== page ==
Thanksgiving holiday travel and gatherings have doubled the number of COVID-19 patients being treated at UAB Hospital.
“We reasonably expect, based on the numbers of these cases diagnosed every day over the last two weeks, that the rate of cases we see will more than double again over the next few weeks,” Dr. Sarah Nafziger, co-chair of UAB’s Emergency Management Committee, said during a joint UAB and Jefferson County Department of Health press conference today.
“That means we expect a doubling by Christmas Day of the number of patients who are in our hospital being treated, if not before,” Nafziger said, adding that the 159 COVID-19 patients at UAB is a “significant increase” that has again required a reduction in the number of surgeries and procedures that require inpatient beds.
“What that means is that patients who have serious medical conditions may have to wait to have their important elective medical procedures performed,” she said. “All this is because of the rapid rise in the number of patients requiring care for COVID-19 who are filling our hospital beds right now.”
Jefferson County Health Officer Dr. Mark Wilson said the current level of disease activity in Jefferson County suggests that in a gathering of 20 people, there’s more than a 50% chance that one person in that gathering will be infectious and contagious with COVID-19.
“Any situation where you are in close contact with anyone not in your household where you’re not wearing masks is inadvisable at this time,” Wilson said. “That includes sitting across the table from someone or standing close to someone while eating or drinking. If large events occur without the strictest precautions, we will have more sick people than we have hospital or nurses or doctors to care for.”
Wilson said hospitals are creating extra COVID bed space by reallocating resources. But he said there are not active discussions about setting up field hospitals to handle the overflow at this time, an idea floated during the early stages of the pandemic.
“The main issue is staffing. That’s the main limitation,” he said. “We were making plans to set up a field hospital. We’re not really having active discussions about that right now. One of the main reasons is extra beds don’t do you any good if you don’t have the staff. That’s where we’re really concerned right now.”
Wilson said he is not planning a shutdown of Jefferson County that goes beyond the Safer at Home order that Gov. Kay Ivey extended this week.
“I would rather not be in a situation where it’s Jefferson County doing something alone. We’re part of a greater metropolitan area,” Wilson said. “What we are pleading with the public to do is to help us by being extremely careful right now.
“We do need to support our businesses and the best way to do that is to be as safe as possible in all of your practices,” he continued. “We just really, really need everybody’s help right now in terms of restaurants, bars and places where you go in.”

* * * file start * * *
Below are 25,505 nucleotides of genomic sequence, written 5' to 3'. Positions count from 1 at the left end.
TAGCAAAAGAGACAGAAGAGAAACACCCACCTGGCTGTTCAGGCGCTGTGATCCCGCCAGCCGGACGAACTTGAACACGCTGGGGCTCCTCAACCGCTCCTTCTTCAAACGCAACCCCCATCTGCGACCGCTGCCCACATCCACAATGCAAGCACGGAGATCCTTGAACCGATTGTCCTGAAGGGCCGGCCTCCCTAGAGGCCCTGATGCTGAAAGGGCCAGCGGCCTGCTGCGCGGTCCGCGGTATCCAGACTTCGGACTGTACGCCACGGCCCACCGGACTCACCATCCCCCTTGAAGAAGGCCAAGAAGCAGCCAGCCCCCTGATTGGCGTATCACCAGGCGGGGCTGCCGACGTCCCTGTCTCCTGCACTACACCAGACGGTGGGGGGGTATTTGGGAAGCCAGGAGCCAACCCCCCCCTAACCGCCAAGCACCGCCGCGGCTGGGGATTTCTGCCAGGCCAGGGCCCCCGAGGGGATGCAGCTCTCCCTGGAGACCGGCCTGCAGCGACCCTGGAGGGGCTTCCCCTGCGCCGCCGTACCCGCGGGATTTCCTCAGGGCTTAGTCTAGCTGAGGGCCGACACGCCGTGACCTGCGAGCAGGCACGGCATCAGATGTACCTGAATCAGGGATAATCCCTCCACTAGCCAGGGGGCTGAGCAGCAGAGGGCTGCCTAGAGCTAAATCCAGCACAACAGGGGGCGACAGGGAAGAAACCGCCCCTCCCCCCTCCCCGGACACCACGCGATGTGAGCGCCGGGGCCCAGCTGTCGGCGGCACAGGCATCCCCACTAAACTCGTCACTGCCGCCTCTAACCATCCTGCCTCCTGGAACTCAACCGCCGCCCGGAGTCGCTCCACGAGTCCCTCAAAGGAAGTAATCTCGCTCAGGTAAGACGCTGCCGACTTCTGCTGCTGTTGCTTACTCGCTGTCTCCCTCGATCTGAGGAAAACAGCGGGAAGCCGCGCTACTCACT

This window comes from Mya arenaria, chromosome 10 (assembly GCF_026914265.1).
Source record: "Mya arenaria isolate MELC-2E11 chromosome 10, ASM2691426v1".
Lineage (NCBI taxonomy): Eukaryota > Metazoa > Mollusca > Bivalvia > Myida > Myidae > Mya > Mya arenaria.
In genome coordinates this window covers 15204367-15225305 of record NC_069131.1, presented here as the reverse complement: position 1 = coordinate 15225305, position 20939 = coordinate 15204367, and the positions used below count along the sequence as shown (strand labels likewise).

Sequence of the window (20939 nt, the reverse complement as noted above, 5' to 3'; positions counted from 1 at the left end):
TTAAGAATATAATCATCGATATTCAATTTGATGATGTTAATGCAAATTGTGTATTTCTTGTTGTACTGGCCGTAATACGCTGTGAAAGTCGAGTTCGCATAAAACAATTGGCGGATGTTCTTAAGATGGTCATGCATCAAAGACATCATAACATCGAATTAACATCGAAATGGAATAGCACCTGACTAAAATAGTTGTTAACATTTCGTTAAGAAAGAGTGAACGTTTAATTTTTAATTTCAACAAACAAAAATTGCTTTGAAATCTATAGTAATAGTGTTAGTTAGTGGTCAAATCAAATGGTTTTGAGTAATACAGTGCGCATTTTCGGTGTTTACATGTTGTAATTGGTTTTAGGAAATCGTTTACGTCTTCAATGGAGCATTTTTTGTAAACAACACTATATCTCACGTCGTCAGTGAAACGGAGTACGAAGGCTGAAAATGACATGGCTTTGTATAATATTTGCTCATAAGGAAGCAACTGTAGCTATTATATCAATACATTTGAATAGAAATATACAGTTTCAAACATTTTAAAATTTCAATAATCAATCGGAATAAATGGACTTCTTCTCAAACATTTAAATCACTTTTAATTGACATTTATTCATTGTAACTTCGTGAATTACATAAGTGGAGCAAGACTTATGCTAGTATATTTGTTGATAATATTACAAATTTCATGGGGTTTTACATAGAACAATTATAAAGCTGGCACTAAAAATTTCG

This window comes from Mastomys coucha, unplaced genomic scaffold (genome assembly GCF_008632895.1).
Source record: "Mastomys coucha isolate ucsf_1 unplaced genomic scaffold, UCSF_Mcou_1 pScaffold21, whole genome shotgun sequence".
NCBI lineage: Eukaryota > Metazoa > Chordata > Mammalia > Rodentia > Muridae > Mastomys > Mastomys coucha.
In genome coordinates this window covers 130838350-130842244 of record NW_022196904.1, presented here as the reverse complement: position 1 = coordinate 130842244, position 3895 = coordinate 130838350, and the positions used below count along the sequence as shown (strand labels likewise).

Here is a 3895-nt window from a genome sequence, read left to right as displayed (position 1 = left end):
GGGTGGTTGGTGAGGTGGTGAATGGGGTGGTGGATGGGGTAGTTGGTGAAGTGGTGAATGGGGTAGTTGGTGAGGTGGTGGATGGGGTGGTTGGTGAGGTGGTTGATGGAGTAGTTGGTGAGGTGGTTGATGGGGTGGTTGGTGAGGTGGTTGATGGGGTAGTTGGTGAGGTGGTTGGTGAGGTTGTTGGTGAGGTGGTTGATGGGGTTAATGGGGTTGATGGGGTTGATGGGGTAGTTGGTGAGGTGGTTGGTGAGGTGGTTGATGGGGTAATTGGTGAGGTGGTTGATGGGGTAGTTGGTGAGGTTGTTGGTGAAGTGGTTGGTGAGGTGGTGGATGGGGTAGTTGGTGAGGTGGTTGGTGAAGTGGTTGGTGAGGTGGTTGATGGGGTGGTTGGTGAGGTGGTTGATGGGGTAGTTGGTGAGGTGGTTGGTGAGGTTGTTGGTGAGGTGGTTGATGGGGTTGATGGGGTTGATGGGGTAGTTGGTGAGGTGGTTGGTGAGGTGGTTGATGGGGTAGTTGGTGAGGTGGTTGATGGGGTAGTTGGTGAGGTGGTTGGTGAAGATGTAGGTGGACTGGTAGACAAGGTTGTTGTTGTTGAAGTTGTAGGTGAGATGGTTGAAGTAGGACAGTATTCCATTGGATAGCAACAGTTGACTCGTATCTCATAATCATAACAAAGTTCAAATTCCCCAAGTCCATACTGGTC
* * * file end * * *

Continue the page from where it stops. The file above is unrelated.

Wilson urged patrons of restaurants and bars to wear a mask while they’re in there as much as possible, only taking it off while eating or drinking.
“If you’re just sitting around talking to people or something like that, put that mask back on,” he said. “That is a risky situation.”
Nafziger, Wilson and Dr. Selwyn Vickers, dean of the UAB School of Medicine, talked about the Pfizer vaccine having received approval from an FDA panel Thursday. The FDA is expected to give formal approval to the vaccination quickly. The doctors said UAB will be part of the vaccine rollout.
The Veterans Administration Medical Center in Birmingham will receive a shipment of vaccine as well, Wilson added.
The first doses will go to frontline workers.
“I have to emphasize that these initial shipments are just a drop in the bucket, even for those workers,” Wilson said. “But the good news is we expect more vaccine to continue coming and the Moderna vaccine, we hope, will be available in the near future.”
Vickers acknowledged that the creation of vaccines has been quite quick but said that’s not because researchers “took shortcuts.” He said it was due to next generation molecular biology.
“Typically, enrolling in a trial with 30,000 people for other illnesses have taken one or two years,” he said. “In this case. it’s taken only two or three months because of the urgency around this pandemic. As it becomes available for the general public, I would encourage you to get in line, be first in line to get this vaccine.
“I would be most delighted,” Vickers added, “if people of color and minority community and everybody actually lined up and demonstrated that, as Americans and Alabamians and citizens of Jefferson County, we recognize that this is what can change the course of events for our community.”